in Higher Ed

The trials of teaching an online class, Pt. 1

In the classroom

Earlier this year, I made a transition from talking about web strategy behind the scenes, to doing so in front of a classroom of aspiring web professionals. This is the third term I’ve taught The Business of Visual Art: Web Design course at the Community College of Aurora, but it wasn’t until now that I even felt remotely comfortable relaying my experiences in the classroom.

Public speaking is no big deal for me, generally, but I the first term I taught, it was most certainly a “work in progress” sort of deal. The course has evolved and yet, there are some interesting issues related to the whole “connecting with students” through an online course. It’s an especially difficult thing when you’re the sort of person who relies heavily on face-to-face interactions to build understanding and trust, in order to deliver your message.

My class isn’t entirely online. 3 of the classes are in person, for two hours and the rest of the program is online (over a 10 week term) so there are opportunities to connect, but I’ve had to hone this over the terms, because it’s not a natural posture for me.

I’ve taken online classes in the past and I’ve had many of the same frustrations with taking classes online, that I’ve had teaching one. A lot of it is endemic to the tools that are used. We’re transitioning to a new system, so perhaps that’ll help.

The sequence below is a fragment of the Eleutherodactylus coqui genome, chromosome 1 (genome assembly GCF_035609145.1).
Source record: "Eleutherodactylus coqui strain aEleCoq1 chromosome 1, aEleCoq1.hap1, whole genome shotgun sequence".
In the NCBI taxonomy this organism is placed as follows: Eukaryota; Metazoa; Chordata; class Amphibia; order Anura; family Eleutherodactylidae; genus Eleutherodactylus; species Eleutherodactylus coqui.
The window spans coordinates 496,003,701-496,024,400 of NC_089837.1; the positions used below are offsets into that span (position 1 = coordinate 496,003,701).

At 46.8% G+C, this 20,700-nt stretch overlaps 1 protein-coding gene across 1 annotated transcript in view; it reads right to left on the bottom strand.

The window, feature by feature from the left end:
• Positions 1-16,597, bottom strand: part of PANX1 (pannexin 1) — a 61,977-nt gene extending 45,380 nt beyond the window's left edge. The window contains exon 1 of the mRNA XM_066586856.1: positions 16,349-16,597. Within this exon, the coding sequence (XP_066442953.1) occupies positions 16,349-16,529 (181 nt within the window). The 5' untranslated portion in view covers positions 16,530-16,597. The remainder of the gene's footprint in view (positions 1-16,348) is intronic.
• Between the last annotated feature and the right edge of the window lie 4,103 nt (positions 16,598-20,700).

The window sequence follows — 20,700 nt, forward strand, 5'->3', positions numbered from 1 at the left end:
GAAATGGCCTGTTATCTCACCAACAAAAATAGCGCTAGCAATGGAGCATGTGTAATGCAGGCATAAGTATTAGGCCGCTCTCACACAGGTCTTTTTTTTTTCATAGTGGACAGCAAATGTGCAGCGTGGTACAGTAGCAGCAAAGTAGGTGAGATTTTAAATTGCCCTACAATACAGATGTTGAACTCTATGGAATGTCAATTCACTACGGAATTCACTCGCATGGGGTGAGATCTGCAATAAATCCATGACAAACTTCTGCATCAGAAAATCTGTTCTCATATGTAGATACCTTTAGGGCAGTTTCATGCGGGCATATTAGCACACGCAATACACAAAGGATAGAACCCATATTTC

But I think student engagement can be difficult regardless of what you’re using as a tool. I’ve adapted my methods to increase participation and a lot of that has to do with the format of the course, course loads and the traditional v. non-traditional student demographics. But I’ve been in online courses in the past, where I saw thinly veiled busywork exercises developed solely aimed at manufacturing class “participation” and I think this is the sort of thing you wouldn’t see in a regular format class. Does this improve the student experience? I’d venture to say no.

My gut reaction to most learning management tools, is they’re redundant and there are better ways to deliver this sort of content to campus, but it might require innovation and nimbleness from plucky entrepreneurs who understand the problem and are driven to solve it. (e.g. A higher ed-centered Basecamp, for instance.)

I’ve wondered a bit, as I’ve exposed my students to social networking tools they haven’t used (for instance, very few had ever used Twitter and maybe 1 or 2 were regular users and no…neither were teens.) whether or not the education we’re doing on campuses related to the use of digital tools is really working at all. For all the geniuses out there trying to teach people about how to ignite their web efforts on campus, I’m still wondering if we’re not leaving people behind.

For instance, if there were innovative and diverse ways to integrate Twitter into a classroom setting, would this result in a decrease in much of the widespread resistance to such tools? Now, I’m not advocating for a widespread blurring of the lines, but once people realize that social media isn’t magic, it might make it easier to increase conversations that might not otherwise happen.

Teaching has been great to explain things that we as web professionals might put in practice all of the time, but don’t necessarily think about some fairly basic user questions about how these tools can be useful.